An encryption vulnerability in Oracle’s Java framework opens the door for attackers to forge credentials.">
Recent releases of Java could make it easier for an attacker to forge SSL certificates and signed JSON Web Tokens (JWTs), among other vulnerabilities.
Neil Madden, a Security Architect at ForgeRock who discovered the vulnerability, said in a blog post that “you should stop what you are doing” and immediately install the fixes in the Oracle April 2022 Critical Patch Update.
The vulnerability centers on the implementation of widely-used ECDSA (Elliptic Curve Digital Signature Algorithm) signatures in Java versions 15 and above. ECDSA is a variant of the Digital Signature Algorithm (DSA) that uses elliptic curve cryptography to authenticate messages digitally.
“If you are running one of the vulnerable versions then an attacker can easily forge some types of SSL certificates and handshakes (allowing interception and modification of communications), signed JWTs, SAML assertions or OIDC id tokens, and even WebAuthn authentication messages. All using the digital equivalent of a blank piece of paper,” ForgeRock’s Madden wrote in the blog.
Yes, this is severe, Madden said.
“It’s hard to overstate the severity of this bug. If you are using ECDSA signatures for any of [the above] security mechanisms, then an attacker can trivially and completely bypass them if your server is running any Java 15, 16, 17, or 18 version before the April 2022 Critical Patch Update (CPU). For context, almost all WebAuthn/FIDO devices in the real world (including Yubikeys) use ECDSA signatures and many OIDC providers use ECDSA-signed JWTs.”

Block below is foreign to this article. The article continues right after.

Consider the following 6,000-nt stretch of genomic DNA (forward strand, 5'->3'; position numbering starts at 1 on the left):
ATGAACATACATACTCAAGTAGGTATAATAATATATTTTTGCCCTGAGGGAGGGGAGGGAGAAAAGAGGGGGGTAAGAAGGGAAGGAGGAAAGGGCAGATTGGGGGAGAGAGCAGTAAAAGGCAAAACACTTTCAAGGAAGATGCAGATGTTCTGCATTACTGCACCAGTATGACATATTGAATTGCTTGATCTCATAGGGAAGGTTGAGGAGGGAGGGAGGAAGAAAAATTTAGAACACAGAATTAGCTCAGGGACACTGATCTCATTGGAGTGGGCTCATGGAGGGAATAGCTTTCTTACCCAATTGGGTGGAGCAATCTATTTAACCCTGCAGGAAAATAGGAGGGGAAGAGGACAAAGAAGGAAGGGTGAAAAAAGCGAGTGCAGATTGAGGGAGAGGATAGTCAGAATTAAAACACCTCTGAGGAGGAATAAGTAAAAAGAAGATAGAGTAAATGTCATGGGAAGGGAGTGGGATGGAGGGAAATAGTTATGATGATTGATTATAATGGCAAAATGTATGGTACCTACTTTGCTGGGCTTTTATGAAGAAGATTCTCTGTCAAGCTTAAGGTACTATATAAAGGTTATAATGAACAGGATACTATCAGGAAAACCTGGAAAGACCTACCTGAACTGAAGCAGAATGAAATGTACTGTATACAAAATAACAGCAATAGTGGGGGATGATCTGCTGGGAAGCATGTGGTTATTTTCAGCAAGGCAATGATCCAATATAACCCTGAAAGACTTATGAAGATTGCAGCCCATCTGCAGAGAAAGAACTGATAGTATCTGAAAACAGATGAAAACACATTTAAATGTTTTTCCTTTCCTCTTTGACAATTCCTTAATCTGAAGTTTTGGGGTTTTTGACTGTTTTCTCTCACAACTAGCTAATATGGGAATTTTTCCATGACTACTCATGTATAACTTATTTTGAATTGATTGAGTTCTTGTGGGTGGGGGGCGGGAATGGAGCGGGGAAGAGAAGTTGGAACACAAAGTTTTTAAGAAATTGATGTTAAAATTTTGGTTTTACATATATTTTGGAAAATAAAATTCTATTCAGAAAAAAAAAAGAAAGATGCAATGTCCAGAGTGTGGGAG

--CVE-2022-21449: Psychic Signatures in Java, Neil Madden, April 19, 2022
Why is this coming to light just now since Java has had ECDSA support for a long time? “This is a relatively recent bug introduced by a rewrite of the EC code from native C++ code to Java, which happened in the Java 15 release,” Madden says.
Madden compared the vulnerability to a recurring plot in the BBC sci-fi show Doctor Who, where the Doctor gets out of trouble by showing a blank identity card.
“Of course, this being Doctor Who, the card is really made out of a special ‘psychic paper,’ which causes the person looking at it to see whatever the Doctor wants them to see: a security pass, a warrant, or whatever,” Madden wrote.
Cryptographic code is tricky to implement correctly, and public key signature algorithms are some of the trickiest, Madden said, adding that ECDSA is itself one of the most fragile algorithms, “where even a tiny amount of bias in one random value can allow complete recovery of your private key.”
Security events, such as the recent Java vulnerability, challenge you to quickly find and replace a given set of compromised certificates and keys. To successfully meet this challenge, you need to maintain high levels of what analysts call crypto agility.
To achieve crypto agility, you need to be prepared to respond quickly to mass certificate and key security events. At the same time, you must be able to demonstrate policy compliance for all certificates and identify any anomalies. This requires comprehensive visibility and detailed intelligence as well as automation to enable replacement at machine speed and scale.
Protecting SSL certificates from cyberattacks is made easier with crypto agility—especially when you are able to automate certificate generation and authentication. Couple that with a robust platform for machine identity management and you’ve got the crypto agility you need for compliance enforcement and verification, rapid incident response, and automated remediation.